Wednesday, September 14, 2011

Faith Works 10-1

Faith Works 10-1-11

Jeff Gill


An Open Letter to Church Leaders



Dear church leaders of all sorts, lay and ordained:


I'm writing this to respectfully ask, or suggest, or at least give a heads-up to you, for the consideration of the following list of what are not really possibilities, but almost certain probabilities.


Can you look at your congregation as it is today, and then envision what it means you need to be doing now (not later, not soon, but now) to deal with the following…


Church newsletters in the not-to-distant future will not be viable forms of communication for you. Postal rates will continue to skyrocket, especially for the kind of mailing that we call a "church newsletter." How will you replace that?


People will simply not have money or checkbooks with them when they come to church, especially if they're under the age of 60. How does the offering time in worship work, and what does it do to special appeals, let alone the general fund, when that already developing trend becomes the new normal?


Most people who read the Bible will do so on their smart phones, tablets, or e-readers. How does this impact worship and Sunday school or Bible study time? Maybe not much, or maybe it's an opportunity to create new relationships between parishoners and the Bible itself, but it's a change that, again, is already happening.


(And then what do you present to high school graduates or 6th graders? Still a "symbolic" hard-copy Bible?)


Your congregation, even above age 65, is starting to abandon landlines. Cell phones are being displaced by smart phones (see Bible note above) which are used more for non-phone call related activities & communication than they are for saying "Hello, did I wake you up?" How do your phone trees and directories work when most congregational communication is happening through Facebook group page postings, or Twitter? (Oh, you didn't know that e-mail, yes, e-mail, is being seen as an "old person" way to communicate?)


What happens to staffing if new federal law says any employee of 12 hours or more a week has to have health insurance? This is a bit more of a stretch, because no one can figure out where federal mandates and state worker comp guidelines are going to go.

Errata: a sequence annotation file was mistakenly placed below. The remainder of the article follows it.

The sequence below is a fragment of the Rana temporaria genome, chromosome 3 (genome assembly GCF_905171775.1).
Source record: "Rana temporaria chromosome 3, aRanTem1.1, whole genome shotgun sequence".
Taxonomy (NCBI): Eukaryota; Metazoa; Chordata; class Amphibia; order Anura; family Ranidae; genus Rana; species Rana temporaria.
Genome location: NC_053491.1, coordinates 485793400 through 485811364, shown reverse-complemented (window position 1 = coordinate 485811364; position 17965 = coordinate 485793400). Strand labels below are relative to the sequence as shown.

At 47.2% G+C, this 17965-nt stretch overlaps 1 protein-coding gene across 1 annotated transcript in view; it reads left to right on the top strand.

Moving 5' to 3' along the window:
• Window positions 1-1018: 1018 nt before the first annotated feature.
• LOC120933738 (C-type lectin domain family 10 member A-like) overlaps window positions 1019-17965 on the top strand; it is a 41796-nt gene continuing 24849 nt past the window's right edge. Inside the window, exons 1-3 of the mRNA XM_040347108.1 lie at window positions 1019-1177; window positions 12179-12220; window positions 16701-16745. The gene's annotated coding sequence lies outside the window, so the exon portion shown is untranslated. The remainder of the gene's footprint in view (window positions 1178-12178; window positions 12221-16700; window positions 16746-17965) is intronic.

Likewise, what happens to your church kitchen if state and county health codes become even tighter on "public feeding" guidelines? Yes, that might well include potluck dinners.


More generally, how does your budget look if a) the parsonage/housing allowance disappears, b) charitable deductions vanish from the tax codes, and c) your parish has to start paying property taxes? I'm not recommending or happy about that (non-profits of any sort shouldn't pay property taxes in my opinion, and I can defend that, but it's a whole column itself), but trends are heading that way. If you doubt me, ask your property committee about "watershed assessments" and look at what we've now integrated into the annual paperwork flow. It's all in place but the final addition of some level of property tax billing on that line, now empty.


None of this is meant as an apocalyptic or crisis-mongering set of questions. Each likely impact will come with nuances difficult to anticipate, but pretty much all of the areas I've noted are changes already percolating into view.


Pretending they aren't happening, or bemoaning their occurrence, is not going to change the fact that things just won't be the same, and that's the one thing that's always been true.


Has your faith community stopped to reflect on these developments, and put together specific strategies for dealing with them? I could go on, but that's enough to chew on through the end of 2011.


Jeff Gill is a writer, storyteller, and supply preacher around central Ohio; he's seen a few changes in church life – tell him about yours at or follow Knapsack @Twitter.

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